The Early Access version of DayZ has been priced at $29.99 and Hall estimates that the game will reach the beta stage in about a year. In the alpha version, players will have access to 40-player online play, customizable weapons and clothing, and a 230 sq. km game map known as “Chernarus.” Hall has big plans for DayZ and, as development on the Early Access version continues, he and his team at Bohemia Interactive plan to add drivable vehicles, a wide variety of native animal life, player-constructed buildings, upgraded graphics, and mod support.
But all of these additions will take time and Bohemia has cautioned: “DayZ Early Access is your chance to experience DayZ as it evolves throughout its development process. Be aware that our Early Access offer is a representation of our core pillars, and the framework we have created around them. It is a work in progress and therefore contains a variety of bugs. We strongly advise you not to buy and play the game at this stage unless you clearly understand what Early Access means and are interested in participating in the ongoing development cycle.”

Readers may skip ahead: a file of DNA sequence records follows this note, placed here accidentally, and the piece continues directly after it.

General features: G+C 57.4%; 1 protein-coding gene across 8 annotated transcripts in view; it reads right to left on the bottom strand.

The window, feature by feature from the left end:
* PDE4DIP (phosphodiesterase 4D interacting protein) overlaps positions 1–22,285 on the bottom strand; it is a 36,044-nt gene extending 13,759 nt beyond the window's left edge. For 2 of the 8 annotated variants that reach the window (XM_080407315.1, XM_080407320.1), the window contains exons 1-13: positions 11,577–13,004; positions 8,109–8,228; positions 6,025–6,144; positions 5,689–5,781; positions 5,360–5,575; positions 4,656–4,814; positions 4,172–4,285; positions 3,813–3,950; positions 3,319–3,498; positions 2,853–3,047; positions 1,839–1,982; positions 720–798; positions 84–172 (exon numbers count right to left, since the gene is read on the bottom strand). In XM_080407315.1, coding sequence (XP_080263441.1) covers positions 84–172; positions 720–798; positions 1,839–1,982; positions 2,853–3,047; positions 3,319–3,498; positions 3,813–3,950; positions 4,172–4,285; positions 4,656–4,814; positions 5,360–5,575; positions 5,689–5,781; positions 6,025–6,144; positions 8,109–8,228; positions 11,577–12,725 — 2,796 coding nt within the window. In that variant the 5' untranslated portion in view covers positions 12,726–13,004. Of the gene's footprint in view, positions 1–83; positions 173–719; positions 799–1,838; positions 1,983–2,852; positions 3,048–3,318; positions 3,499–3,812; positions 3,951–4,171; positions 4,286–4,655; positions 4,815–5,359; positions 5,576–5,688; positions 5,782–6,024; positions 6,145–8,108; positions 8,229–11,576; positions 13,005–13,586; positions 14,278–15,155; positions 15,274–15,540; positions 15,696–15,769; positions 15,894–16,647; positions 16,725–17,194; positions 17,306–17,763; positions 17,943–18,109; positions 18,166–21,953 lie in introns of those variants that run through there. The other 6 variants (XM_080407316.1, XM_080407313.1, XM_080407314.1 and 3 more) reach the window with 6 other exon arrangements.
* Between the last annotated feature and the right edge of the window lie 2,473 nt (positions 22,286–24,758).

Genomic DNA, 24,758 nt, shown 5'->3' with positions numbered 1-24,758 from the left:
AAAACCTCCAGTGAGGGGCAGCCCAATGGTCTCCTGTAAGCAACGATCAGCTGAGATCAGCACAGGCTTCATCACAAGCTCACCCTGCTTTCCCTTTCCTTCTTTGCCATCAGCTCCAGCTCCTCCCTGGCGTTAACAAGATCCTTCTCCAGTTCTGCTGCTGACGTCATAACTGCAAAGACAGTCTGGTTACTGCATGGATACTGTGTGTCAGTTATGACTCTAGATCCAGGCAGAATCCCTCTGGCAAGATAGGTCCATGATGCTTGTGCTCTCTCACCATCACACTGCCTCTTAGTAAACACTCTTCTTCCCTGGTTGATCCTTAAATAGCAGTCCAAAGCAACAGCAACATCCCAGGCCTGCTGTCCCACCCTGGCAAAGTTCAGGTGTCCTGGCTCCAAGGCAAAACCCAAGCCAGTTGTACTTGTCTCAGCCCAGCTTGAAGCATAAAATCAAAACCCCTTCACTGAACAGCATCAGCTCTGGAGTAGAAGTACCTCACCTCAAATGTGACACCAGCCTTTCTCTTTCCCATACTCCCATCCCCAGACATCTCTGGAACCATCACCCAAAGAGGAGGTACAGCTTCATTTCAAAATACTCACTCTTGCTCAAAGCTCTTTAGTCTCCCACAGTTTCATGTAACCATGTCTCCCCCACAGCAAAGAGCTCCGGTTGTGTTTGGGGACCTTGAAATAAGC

You can get a taste of the Early Access version by viewing the “Launch Trailer” at the top of this post.
Last year, Dean Hall told the world that he wanted to bring the standalone version of his ArmA II mod, DayZ, to consoles. At the time, he said a console version would only be considered after a successful launch for the PC version. A month later, a Bohemia Interactive developer bolstered Hall’s claim, saying “it would be stupid” not to bring the game to consoles.
Speaking to The Escapist today, Hall spoke again about a console port of DayZ, now stating it’s “almost certain” to happen.
“Certainly I think if we don’t, for want of a better word ‘[****] up,’ the PC release then I would say a console port is almost certain,” Hall revealed. “I know a lot of people get really hot and bothered about it. Like, I’m not a console gamer, I’m a PC gamer, but I don’t think it necessarily has to hurt things.”
As development on the console port has yet to begin, Hall doesn’t know which platforms it’ll end up on. But right now, the PS4 appears to be the frontrunner. “We’ve talked and met with Sony, and they’re very – you know, they’re obviously interested,” he said.
Project Leader Dean Hall and his team at Bohemia Interactive missed their planned 2012 release date for the standalone edition of DayZ. But they’ve got a good excuse. Hall’s latest development update has revealed that Bohemia has used the extra time to rebuild the game engine and “[make DayZ] the game [...] we all dreamed it could be.”
Besides changes to the game engine and the user interface, Hall’s main focus has been on overhauling the inventory system. From the sounds of it, this new system could change the way we look at surviving the post-apocalyptic landscape of your average zombie game: